Nonprofit (New Years) Resolutions – The Best Kind of Resolution of All!
Need to exercise? Manage your schedule better? Sleep more? Yes, it’s that time of year when we ask ourselves what we might like to do differently to improve our lives.
The last thing you want to think about are rules, but deciding to seriously improve your non-profit’s policies, procedures and best practices in 2019 may be the greatest gift you can give yourself, and your organization.
Did I just hear you groan? Yes, rules are unpopular topics. Change requires research, introspection, and discussion. It’s a lot of very hard work. How could I be a pennant-waving fan of such a painful thing?
Many of you may know me. I’ve been a Cedar Valley volunteer for decades. I’ve studied nonprofits as a UNI doctoral student, worked as a Graduate Assistant in the UNI Office of Community Engagement, and supported the strategic planning process of a nonprofit as a practicum project this year.
In all of these functions, I have observed first-hand the incredible value in defined policies, procedures and practices for non-profit organizations. Adopting policies and procedures provides a common operating manual for your board, executives, employees, and volunteers. These prescriptions remind everyone how your organization intends to meet its objectives, and provides guidance as to what to do or what not to do with organization assets like human resources and funds. Donor and community expectations regarding the professional standards by which nonprofits should be managed have increased dramatically, and will continue to do so. Well-defined practices, policies and procedures help you, your volunteers and your employees to navigate through this complexity with less stress.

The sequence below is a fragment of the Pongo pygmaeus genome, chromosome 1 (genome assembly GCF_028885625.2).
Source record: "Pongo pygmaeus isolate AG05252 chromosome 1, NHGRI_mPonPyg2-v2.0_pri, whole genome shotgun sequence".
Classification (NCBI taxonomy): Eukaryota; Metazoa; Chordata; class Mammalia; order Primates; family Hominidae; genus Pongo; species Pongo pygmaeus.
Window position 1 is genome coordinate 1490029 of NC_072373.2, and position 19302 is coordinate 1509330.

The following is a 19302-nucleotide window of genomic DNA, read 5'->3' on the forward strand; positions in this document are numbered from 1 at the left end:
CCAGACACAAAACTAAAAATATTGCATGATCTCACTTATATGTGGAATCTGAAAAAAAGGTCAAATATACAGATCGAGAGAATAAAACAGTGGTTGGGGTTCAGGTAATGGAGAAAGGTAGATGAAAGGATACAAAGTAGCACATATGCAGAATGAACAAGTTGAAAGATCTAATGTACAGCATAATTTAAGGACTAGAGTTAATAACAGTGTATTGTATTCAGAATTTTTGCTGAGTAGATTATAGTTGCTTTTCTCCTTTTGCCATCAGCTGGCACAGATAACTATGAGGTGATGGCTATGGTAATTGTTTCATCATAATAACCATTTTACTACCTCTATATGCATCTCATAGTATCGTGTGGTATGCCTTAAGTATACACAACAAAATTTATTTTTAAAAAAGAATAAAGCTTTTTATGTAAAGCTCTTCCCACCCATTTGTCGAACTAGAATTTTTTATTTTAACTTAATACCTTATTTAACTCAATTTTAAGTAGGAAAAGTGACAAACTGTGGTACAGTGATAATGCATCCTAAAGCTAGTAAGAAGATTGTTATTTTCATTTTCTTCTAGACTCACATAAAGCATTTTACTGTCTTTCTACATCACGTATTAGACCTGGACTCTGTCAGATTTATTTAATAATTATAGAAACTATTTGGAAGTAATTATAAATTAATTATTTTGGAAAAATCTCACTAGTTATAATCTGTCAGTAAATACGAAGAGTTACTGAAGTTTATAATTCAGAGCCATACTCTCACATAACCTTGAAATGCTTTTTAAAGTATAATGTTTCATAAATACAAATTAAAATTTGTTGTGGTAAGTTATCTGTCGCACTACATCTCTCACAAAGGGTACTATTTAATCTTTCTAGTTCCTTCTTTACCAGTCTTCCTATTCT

You don’t have to do it alone. There are many resources available to guide organizations through this process. The University of Northern Iowa’s Institute of Decision Making (IDM) does a great job providing organizations with strategic consulting. The Larned A. Waterman Iowa Nonprofit Resource Center at the University of Iowa provides trainings, guidance and online resources. Many national organizations have developed their own or are in the process of developing templates for local affiliates to use, as have nonprofit professional associations. These resources are ready and able to explain the components of review or development processes.
The hardest part is getting started. Take a BIG piece of paper, write “2019 Policy Review – Yahoo!” on it, and post it on your office wall. Consult available resources such as this, How to Write a Policies and Procedures Manual for a Non-Profit Organization (Seidel & Leonard, 2018). Make a plan and follow it. Trust the process. The policies that emerge will change your life.
Happy New Year!